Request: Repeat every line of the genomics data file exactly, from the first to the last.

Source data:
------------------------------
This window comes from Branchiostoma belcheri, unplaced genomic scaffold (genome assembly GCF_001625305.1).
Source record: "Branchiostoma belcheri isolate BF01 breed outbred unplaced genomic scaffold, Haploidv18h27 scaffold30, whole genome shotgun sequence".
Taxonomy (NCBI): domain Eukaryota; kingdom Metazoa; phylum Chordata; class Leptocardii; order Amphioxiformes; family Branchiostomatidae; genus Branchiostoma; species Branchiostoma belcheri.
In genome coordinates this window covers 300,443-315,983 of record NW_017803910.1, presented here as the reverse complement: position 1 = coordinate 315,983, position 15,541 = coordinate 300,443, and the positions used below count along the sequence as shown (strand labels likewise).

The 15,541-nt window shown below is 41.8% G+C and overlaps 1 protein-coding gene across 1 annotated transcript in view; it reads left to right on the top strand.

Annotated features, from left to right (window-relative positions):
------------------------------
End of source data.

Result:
This window comes from Branchiostoma belcheri, unplaced genomic scaffold (genome assembly GCF_001625305.1).
Source record: "Branchiostoma belcheri isolate BF01 breed outbred unplaced genomic scaffold, Haploidv18h27 scaffold30, whole genome shotgun sequence".
Taxonomy (NCBI): domain Eukaryota; kingdom Metazoa; phylum Chordata; class Leptocardii; order Amphioxiformes; family Branchiostomatidae; genus Branchiostoma; species Branchiostoma belcheri.
In genome coordinates this window covers 300,443-315,983 of record NW_017803910.1, presented here as the reverse complement: position 1 = coordinate 315,983, position 15,541 = coordinate 300,443, and the positions used below count along the sequence as shown (strand labels likewise).

The 15,541-nt window shown below is 41.8% G+C and overlaps 1 protein-coding gene across 1 annotated transcript in view; it reads left to right on the top strand.

Annotated features, from left to right (window-relative positions):